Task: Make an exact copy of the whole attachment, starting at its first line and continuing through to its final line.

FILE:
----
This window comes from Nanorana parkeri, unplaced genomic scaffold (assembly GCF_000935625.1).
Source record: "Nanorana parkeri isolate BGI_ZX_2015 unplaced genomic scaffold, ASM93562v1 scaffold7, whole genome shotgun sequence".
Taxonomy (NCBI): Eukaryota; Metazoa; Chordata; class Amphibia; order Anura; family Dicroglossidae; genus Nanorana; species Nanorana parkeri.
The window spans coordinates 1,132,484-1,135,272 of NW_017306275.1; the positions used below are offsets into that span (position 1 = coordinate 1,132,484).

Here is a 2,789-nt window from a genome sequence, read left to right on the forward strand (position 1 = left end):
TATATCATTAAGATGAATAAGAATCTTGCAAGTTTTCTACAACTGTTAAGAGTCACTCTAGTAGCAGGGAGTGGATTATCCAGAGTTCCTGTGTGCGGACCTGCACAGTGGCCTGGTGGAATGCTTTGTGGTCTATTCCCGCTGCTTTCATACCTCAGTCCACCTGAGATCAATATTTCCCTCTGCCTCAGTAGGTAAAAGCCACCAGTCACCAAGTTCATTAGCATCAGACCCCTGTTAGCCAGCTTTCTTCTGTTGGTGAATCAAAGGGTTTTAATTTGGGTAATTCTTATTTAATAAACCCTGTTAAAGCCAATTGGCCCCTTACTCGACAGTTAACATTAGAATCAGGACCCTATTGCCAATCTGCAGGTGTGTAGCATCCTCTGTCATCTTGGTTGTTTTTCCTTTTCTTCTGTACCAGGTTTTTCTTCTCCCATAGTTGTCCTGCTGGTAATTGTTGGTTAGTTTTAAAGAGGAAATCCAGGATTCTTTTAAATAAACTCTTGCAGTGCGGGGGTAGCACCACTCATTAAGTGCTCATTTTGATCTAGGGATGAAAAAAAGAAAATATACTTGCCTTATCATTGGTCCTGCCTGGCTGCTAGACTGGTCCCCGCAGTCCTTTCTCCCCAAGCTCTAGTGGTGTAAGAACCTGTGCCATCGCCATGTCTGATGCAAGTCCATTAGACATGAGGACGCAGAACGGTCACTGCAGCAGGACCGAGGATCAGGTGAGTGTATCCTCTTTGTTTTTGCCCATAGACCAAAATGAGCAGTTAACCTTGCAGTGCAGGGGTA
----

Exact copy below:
This window comes from Nanorana parkeri, unplaced genomic scaffold (assembly GCF_000935625.1).
Source record: "Nanorana parkeri isolate BGI_ZX_2015 unplaced genomic scaffold, ASM93562v1 scaffold7, whole genome shotgun sequence".
Taxonomy (NCBI): Eukaryota; Metazoa; Chordata; class Amphibia; order Anura; family Dicroglossidae; genus Nanorana; species Nanorana parkeri.
The window spans coordinates 1,132,484-1,135,272 of NW_017306275.1; the positions used below are offsets into that span (position 1 = coordinate 1,132,484).

Here is a 2,789-nt window from a genome sequence, read left to right on the forward strand (position 1 = left end):
TATATCATTAAGATGAATAAGAATCTTGCAAGTTTTCTACAACTGTTAAGAGTCACTCTAGTAGCAGGGAGTGGATTATCCAGAGTTCCTGTGTGCGGACCTGCACAGTGGCCTGGTGGAATGCTTTGTGGTCTATTCCCGCTGCTTTCATACCTCAGTCCACCTGAGATCAATATTTCCCTCTGCCTCAGTAGGTAAAAGCCACCAGTCACCAAGTTCATTAGCATCAGACCCCTGTTAGCCAGCTTTCTTCTGTTGGTGAATCAAAGGGTTTTAATTTGGGTAATTCTTATTTAATAAACCCTGTTAAAGCCAATTGGCCCCTTACTCGACAGTTAACATTAGAATCAGGACCCTATTGCCAATCTGCAGGTGTGTAGCATCCTCTGTCATCTTGGTTGTTTTTCCTTTTCTTCTGTACCAGGTTTTTCTTCTCCCATAGTTGTCCTGCTGGTAATTGTTGGTTAGTTTTAAAGAGGAAATCCAGGATTCTTTTAAATAAACTCTTGCAGTGCGGGGGTAGCACCACTCATTAAGTGCTCATTTTGATCTAGGGATGAAAAAAAGAAAATATACTTGCCTTATCATTGGTCCTGCCTGGCTGCTAGACTGGTCCCCGCAGTCCTTTCTCCCCAAGCTCTAGTGGTGTAAGAACCTGTGCCATCGCCATGTCTGATGCAAGTCCATTAGACATGAGGACGCAGAACGGTCACTGCAGCAGGACCGAGGATCAGGTGAGTGTATCCTCTTTGTTTTTGCCCATAGACCAAAATGAGCAGTTAACCTTGCAGTGCAGGGGTA